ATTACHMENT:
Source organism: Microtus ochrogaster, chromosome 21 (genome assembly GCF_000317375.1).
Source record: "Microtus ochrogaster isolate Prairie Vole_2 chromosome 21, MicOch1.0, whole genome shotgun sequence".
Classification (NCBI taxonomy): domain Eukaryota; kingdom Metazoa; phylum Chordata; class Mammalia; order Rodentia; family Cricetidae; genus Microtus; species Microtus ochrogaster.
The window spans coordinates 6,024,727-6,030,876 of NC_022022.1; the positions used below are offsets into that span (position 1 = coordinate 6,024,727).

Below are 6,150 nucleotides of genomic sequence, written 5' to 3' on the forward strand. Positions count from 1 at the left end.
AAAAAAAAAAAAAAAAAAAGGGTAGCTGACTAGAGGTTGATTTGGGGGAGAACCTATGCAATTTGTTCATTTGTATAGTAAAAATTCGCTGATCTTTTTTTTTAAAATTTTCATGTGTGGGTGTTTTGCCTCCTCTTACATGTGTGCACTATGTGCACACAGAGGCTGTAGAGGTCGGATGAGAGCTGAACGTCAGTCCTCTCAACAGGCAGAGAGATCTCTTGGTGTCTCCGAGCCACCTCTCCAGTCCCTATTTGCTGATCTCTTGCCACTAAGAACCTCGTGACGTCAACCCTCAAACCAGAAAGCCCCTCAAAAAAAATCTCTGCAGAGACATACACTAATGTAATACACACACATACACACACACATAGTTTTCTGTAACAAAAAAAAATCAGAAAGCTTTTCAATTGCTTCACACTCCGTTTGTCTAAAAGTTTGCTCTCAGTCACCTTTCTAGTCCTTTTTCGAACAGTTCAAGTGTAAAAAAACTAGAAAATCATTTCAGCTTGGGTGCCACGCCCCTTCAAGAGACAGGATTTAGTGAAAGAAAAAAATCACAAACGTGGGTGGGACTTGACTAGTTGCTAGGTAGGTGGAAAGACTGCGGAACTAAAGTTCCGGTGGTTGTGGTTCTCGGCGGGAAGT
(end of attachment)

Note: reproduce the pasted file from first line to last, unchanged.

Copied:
Source organism: Microtus ochrogaster, chromosome 21 (genome assembly GCF_000317375.1).
Source record: "Microtus ochrogaster isolate Prairie Vole_2 chromosome 21, MicOch1.0, whole genome shotgun sequence".
Classification (NCBI taxonomy): domain Eukaryota; kingdom Metazoa; phylum Chordata; class Mammalia; order Rodentia; family Cricetidae; genus Microtus; species Microtus ochrogaster.
The window spans coordinates 6,024,727-6,030,876 of NC_022022.1; the positions used below are offsets into that span (position 1 = coordinate 6,024,727).

Below are 6,150 nucleotides of genomic sequence, written 5' to 3' on the forward strand. Positions count from 1 at the left end.
AAAAAAAAAAAAAAAAAAAGGGTAGCTGACTAGAGGTTGATTTGGGGGAGAACCTATGCAATTTGTTCATTTGTATAGTAAAAATTCGCTGATCTTTTTTTTTAAAATTTTCATGTGTGGGTGTTTTGCCTCCTCTTACATGTGTGCACTATGTGCACACAGAGGCTGTAGAGGTCGGATGAGAGCTGAACGTCAGTCCTCTCAACAGGCAGAGAGATCTCTTGGTGTCTCCGAGCCACCTCTCCAGTCCCTATTTGCTGATCTCTTGCCACTAAGAACCTCGTGACGTCAACCCTCAAACCAGAAAGCCCCTCAAAAAAAATCTCTGCAGAGACATACACTAATGTAATACACACACATACACACACACATAGTTTTCTGTAACAAAAAAAAATCAGAAAGCTTTTCAATTGCTTCACACTCCGTTTGTCTAAAAGTTTGCTCTCAGTCACCTTTCTAGTCCTTTTTCGAACAGTTCAAGTGTAAAAAAACTAGAAAATCATTTCAGCTTGGGTGCCACGCCCCTTCAAGAGACAGGATTTAGTGAAAGAAAAAAATCACAAACGTGGGTGGGACTTGACTAGTTGCTAGGTAGGTGGAAAGACTGCGGAACTAAAGTTCCGGTGGTTGTGGTTCTCGGCGGGAAGT